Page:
962 F2d 8 United States of America v. McCray

962 F.2d 8

Richard Aaron MCCRAY, Defendant-Appellant.

No. 91-5380.

United States Court of Appeals,
Fourth Circuit.

Submitted: March 31, 1992
Decided: May 19, 1992

NOTICE: Fourth Circuit I.O.P. 36.6 states that citation of unpublished dispositions is disfavored except for establishing res judicata, estoppel, or the law of the case and requires service of copies of cited unpublished dispositions of the Fourth Circuit.

Fred Warren Bennett, Federal Public Defender, Mary French, Assistant Federal Public Defender, Baltimore, Maryland, for Appellant.

Richard D. Bennett, United States Attorney, Joseph L. Evans, Assistant United States Attorney, Baltimore, Maryland, for Appellee.

Before HALL and WILKINSON, Circuit Judges, and BUTZNER, Senior Circuit Judge.


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Richard Aaron McCray was convicted by a jury of conspiracy to use unauthorized access devices (18 U.S.C.A. § 1029(b)(2) (West Supp. 1991)), fraudulent use of unauthorized access devices (18 U.S.C.A. §§ 1029(a)(2) (West Supp. 1991) and 2 (West 1969)), and theft of mail (18 U.S.C. § 1708 (1988)). He received a sentence of eighteen months incarceration and was ordered to make restitution. We find that the sentencing court failed to make specific findings of fact as required by 18 U.S.C.A. §§ 3663, 3664 (West 1985 & Supp. 1991) (the Victim and Witness Protection Act). We therefore vacate the order of restitution and remand the case for further proceedings.


The offense involved five co-defendants, three of whom pled guilty. McCray and the last co-defendant, Jeffrey Johnson, worked at a Radio Shack store and used credit cards stolen by the others to make unauthorized purchases from Radio Shack. The items were then sold elsewhere and the profits divided. A total of $96,887.85 in unauthorized purchases were made. At his sentencing, McCray, who has attended college and had a good work record prior to this offense, agreed that some restitution was appropriate, but pointed out that his monthly cash flow in the months preceding the sentencing were less than the amount given in the presentence report, which used his gross pay rather than his net pay as a starting point.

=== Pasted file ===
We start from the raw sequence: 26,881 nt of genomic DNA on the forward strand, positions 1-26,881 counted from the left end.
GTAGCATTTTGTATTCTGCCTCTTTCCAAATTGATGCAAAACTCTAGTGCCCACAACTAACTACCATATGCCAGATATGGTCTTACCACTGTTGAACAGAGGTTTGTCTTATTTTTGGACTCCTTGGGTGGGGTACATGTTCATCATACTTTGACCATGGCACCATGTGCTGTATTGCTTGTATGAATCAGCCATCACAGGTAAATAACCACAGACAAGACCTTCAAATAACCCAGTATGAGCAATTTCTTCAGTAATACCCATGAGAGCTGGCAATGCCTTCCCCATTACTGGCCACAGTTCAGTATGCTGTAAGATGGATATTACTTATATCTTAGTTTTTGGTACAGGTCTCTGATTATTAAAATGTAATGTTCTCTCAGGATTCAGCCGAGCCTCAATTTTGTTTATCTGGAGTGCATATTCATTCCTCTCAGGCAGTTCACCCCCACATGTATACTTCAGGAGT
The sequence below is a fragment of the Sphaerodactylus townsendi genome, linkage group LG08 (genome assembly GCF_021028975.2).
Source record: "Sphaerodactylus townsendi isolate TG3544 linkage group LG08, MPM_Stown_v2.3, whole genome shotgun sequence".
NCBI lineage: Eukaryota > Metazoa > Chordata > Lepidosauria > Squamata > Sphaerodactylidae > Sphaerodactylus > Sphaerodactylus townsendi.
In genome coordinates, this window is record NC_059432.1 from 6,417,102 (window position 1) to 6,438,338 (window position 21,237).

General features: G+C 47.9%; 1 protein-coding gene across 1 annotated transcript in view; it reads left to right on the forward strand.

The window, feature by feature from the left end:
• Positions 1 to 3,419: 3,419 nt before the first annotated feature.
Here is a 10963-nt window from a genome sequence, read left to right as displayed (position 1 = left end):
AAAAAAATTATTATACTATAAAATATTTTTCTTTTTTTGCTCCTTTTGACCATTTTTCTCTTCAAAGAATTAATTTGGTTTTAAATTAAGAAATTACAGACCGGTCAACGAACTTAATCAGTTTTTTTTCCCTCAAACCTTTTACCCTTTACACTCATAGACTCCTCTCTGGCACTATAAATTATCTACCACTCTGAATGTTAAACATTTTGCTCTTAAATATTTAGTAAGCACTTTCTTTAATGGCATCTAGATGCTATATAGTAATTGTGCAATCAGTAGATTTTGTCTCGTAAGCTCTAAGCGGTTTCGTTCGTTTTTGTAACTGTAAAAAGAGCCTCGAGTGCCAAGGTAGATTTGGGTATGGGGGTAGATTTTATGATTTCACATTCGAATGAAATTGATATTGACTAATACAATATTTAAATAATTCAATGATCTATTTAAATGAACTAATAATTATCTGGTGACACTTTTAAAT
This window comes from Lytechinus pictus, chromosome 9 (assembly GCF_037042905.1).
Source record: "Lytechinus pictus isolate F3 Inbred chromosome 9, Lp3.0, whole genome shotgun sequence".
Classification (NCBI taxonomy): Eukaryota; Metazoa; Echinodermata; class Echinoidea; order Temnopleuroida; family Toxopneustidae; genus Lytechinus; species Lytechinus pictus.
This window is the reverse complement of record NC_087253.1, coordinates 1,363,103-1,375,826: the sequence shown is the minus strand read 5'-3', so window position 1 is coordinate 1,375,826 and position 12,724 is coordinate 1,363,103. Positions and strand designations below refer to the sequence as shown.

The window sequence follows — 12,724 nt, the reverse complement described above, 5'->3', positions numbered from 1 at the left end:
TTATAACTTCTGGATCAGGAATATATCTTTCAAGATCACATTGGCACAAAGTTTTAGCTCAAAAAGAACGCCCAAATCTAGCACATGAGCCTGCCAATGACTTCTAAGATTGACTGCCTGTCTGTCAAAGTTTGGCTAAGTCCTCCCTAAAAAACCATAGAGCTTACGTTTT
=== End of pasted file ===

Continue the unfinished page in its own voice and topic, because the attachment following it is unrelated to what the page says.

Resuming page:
After stating that he had looked at the information in the presentence report concerning the identities of the victims and the loss incurred, the district court found that McCray had"the ability to earn, and ... should contribute within the means available to him as directed by the probation officer." The court then sentenced McCray, and required as a condition of the three-year term of supervised release that he make restitution of the entire amount of loss "less amounts paid by co-defendants to victims of the crime in a schedule set by the probation officer, recognizing that, of course, you can only pay what circumstances permit." Defense counsel objected that McCray would not be able to pay the full amount in three years and might be found in violation of his conditions of supervised release. The court amended the order to require that McCray make restitution of the full amount less amounts paid by co-defendants, with the amounts to be paid and a schedule to be set by the probation officer "taking into account Mr. McCray's financial circumstances."


Title 18 U.S.C.A. § 3664(a) (West Supp. 1991) provides that in determining whether and in what amount to order restitution, a judge shall consider the amount of the victim's loss, the financial resources of the defendant, the financial needs and earning ability of the defendant, and any other factors the court deems appropriate. This Court has held, in United States v. Bruchey, 810 F.2d 456 (4th Cir. 1987), that a sentencing court must make explicit fact findings on these statutory factors so that the reviewing court can insure that the required determinations have been made.* We review these findings for an abuse of discretion. Bruchey, 810 F.2d at 458.


Although the district court stated that it had considered the required statutory factors, it made no specific findings except that McCray's financial circumstances would permit him to make some restitution. It left the actual decisions about what amounts should be and could be paid by McCray to be determined by the probation officer. There was no finding as what effect, if any, insurance payments might have on the actual loss to the final victim (which may be Radio Shack) or how restitution should be apportioned between McCray and Johnson or among all the defendants. The district court's factual findings were thus inadequate to permit us to review compliance with § 3664(a).


We therefore vacate the district court's order of restitution and remand for the explicit fact findings required bys 3664(a) and for the court to determine the amount of restitution to be paid by McCray in light of the Bruchey factors and in accord with § 3663.


We dispense with oral argument because the facts and legal arguments are adequately presented in the materials before the Court and argument would not aid the decisional process.


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Bruchey construed 18 U.S.C.A. § 3580(a) (West 1985), since renumbered as 18 U.S.C.A. § 3664(a) (West 1985 & Supp. 1991)